- If you've never seen the orignal
- You already know what's coming, why bother?
The day of the beast is upon us, 6.6.06! And the devil is now within our midst; and his son is a little boy named Damien. I saw him in theater number 6, in the 6th row at 6 o'clock! Be prepared for hell on earth. Ok ok; maybe not hell on earth, but definitely hell in the cinema. An almost exact replica of the original Omen fails to scare or even excite me. Probably due to the fact that I knew exactly what was going to happen and when.
As time goes on, I am realizing more and more how stupid and pointless remakes are. Retellings of various stories still have merit, but why remake an exact copy of a perfectly good movie? It takes most of the fun out of all of it. This time, Julia Stiles and Liev Schreiber tread all over Lee Remick and Gregory Peck's roles as the unknowing foster parents of the antichrist. They go through the exact same motions without the exact same presence. When it comes to Stiles, I am a fan and she was okay, but Schreiber failed to convince me of anything other than that he's an actor wishing he was Mr. Peck. I was more impressed with the better talent that the creators employed for the side roles in this film. Although of little importance, Pete Postlethwaite, Mia Farrow and David Thewlis provide a little extra "oomph" to cover up the cracks that I feel were left in the original.
The star of the show is of course, Damien; the antichrist himself. Played by relative new-comer, Seamus Davey-Fitzpatrick. Not bad. He pretty much copied the kid from the original. With almost no dialogue or acting ability, most of his moments were squints of the evil eye and a brief mischievious smile towards the end of the film. In other words, he did his job.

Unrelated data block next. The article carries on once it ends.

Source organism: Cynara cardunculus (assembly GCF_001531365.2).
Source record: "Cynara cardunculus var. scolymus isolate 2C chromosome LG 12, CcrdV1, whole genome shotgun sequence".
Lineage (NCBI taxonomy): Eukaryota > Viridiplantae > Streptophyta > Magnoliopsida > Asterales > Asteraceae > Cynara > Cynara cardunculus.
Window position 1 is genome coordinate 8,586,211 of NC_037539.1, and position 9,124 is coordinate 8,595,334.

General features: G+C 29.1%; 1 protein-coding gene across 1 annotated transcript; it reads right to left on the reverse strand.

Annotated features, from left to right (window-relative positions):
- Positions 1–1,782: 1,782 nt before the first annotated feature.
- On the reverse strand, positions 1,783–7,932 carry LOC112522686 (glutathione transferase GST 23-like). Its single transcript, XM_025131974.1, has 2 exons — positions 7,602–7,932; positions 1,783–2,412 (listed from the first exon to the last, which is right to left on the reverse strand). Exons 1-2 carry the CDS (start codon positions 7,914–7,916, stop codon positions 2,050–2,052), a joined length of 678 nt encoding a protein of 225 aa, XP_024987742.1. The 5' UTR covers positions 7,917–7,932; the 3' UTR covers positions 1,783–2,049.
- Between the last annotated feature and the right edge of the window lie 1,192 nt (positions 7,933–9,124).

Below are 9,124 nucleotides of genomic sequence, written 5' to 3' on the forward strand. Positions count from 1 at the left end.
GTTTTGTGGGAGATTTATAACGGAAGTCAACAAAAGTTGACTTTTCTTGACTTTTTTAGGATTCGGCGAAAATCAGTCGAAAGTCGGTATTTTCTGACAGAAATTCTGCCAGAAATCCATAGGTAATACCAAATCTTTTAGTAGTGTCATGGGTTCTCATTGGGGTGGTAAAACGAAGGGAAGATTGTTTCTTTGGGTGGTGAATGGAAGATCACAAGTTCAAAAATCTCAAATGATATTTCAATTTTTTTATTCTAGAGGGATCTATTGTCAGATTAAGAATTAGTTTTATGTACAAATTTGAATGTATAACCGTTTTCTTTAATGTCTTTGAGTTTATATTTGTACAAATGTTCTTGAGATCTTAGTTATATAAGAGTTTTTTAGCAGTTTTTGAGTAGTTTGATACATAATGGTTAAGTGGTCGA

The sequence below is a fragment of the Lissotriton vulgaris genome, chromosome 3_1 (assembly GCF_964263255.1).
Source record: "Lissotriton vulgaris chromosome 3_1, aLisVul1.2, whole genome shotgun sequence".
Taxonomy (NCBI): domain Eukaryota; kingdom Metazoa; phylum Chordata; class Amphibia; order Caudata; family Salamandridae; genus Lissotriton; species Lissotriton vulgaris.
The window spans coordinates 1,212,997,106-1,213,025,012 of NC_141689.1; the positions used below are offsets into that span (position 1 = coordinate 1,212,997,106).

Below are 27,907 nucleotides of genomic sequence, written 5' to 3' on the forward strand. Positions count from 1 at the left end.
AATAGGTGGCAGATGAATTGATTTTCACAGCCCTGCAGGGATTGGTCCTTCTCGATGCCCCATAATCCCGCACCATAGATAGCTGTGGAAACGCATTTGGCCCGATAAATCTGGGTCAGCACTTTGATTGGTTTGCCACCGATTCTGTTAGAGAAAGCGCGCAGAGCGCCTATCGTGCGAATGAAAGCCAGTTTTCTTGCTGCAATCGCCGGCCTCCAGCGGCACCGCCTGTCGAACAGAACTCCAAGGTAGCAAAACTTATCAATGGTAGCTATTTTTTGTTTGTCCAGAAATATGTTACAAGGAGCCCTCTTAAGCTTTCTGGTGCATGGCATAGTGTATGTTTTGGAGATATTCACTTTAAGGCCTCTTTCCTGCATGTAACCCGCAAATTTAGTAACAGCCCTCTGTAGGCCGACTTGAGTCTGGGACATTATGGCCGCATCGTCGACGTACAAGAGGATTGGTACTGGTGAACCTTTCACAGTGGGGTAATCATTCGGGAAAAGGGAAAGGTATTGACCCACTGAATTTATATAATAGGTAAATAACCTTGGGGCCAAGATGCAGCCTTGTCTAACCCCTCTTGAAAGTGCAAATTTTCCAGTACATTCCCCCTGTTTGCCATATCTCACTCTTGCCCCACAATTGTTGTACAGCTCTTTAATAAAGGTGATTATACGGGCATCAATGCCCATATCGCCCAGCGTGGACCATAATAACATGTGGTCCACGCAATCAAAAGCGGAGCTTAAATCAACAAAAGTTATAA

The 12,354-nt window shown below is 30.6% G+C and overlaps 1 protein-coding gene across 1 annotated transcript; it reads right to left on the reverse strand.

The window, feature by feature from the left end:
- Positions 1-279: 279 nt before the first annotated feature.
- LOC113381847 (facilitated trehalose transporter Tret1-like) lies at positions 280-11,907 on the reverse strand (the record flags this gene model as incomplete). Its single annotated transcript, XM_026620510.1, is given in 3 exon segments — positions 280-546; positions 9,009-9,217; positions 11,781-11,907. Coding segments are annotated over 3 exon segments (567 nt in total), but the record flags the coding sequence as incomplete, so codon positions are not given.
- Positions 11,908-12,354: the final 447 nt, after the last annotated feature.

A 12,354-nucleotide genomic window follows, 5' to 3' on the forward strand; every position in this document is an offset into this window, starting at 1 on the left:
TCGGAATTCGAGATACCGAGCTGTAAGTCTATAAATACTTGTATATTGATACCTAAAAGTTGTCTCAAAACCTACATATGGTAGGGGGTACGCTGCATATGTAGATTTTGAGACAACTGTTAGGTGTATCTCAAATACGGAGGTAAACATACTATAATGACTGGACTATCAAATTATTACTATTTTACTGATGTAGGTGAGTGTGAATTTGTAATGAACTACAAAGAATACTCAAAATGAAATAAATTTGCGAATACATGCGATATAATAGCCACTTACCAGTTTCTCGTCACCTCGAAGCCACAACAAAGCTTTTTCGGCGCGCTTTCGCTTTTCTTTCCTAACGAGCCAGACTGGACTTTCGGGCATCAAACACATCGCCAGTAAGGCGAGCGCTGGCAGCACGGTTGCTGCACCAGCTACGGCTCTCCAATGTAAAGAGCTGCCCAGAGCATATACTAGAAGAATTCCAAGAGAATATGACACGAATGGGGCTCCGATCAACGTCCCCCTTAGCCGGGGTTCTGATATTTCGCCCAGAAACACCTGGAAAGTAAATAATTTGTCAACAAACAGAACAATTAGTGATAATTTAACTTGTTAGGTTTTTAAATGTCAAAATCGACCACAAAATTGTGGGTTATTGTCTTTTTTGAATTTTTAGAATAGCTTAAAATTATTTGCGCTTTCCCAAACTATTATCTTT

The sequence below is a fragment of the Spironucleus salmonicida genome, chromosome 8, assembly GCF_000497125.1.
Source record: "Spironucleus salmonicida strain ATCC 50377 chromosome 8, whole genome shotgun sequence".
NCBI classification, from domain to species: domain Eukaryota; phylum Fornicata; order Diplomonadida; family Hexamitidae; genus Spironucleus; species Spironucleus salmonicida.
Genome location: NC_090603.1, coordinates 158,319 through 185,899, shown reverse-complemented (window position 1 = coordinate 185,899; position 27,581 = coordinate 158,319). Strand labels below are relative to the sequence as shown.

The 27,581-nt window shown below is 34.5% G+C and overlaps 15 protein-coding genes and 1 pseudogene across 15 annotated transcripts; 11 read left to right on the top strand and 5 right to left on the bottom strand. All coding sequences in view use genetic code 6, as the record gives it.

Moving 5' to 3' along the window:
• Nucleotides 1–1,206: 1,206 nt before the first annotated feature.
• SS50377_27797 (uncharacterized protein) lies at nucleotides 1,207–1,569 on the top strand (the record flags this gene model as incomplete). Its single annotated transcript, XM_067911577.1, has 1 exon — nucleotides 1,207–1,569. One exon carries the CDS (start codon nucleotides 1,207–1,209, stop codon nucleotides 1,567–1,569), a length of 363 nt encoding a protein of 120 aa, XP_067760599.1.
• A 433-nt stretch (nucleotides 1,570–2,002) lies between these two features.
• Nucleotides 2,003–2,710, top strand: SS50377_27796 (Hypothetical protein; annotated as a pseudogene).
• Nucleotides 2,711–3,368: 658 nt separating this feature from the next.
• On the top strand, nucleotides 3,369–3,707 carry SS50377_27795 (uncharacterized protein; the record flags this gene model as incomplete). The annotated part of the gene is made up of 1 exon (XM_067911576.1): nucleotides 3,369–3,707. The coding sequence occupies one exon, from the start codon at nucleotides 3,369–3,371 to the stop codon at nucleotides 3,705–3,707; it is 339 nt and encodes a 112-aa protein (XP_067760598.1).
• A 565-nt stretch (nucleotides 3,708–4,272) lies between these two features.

This film, instead of relying on true creepiness, gives way to lots of "jump out at you" moments which were so predictable, I couldn't beleive my eyes and ears as the theater jumped out of its seat in unison and teenage girls screeched and grabbed for the boyfriend's arm. Dumb (I say that cuz I have no pretty girl grabbing my arm...**sigh**). But seriously, it's not scary, it's just alarming.
I will give some credit where credit is due. The art director did some interesting things with the lighting and some dream sequences that were genuinely creepy. But these sequences last mere seconds and don't make much sense. Still, it's got some neat ideas in cinematography and overall visual feel. Cold and cramped with the right amount of color sprinkled about when necessary, open and bright at other times. Take special note of how, quite often, Stile's costumes match exceptionally with her surroundings. Coincidence? I think not.
Lastly, the whole thing is preposterous. If you just go with it, fine. Otherwise, trying to tie in real life events of today (9/11, Katrina, European Union, even the Space Shuttle Colombia disaster; ple-eease) to signify the coming armageddon just made me roll my eyes. Especially if you know anything about biblical prophecy. Some of the quotes I heard by the cardinals and pastors in the movie made me shake my head and groan a little that the scriptwriter thinks I'm naieve enough to believe this crap.
So as I asked before, why remake a perfectly good movie? I think the answer lies here: people who have never seen the original or even know anything about it, may actually have a good time with this one. Part of my boredom came from the fact that I knew exactly what to expect at every moment. You know who is going to die, when and how. What fun is that? If you've never seen the film before, it might not be so predicatable and can probably even hold some intensity to your white knuckles. Kids can be hell!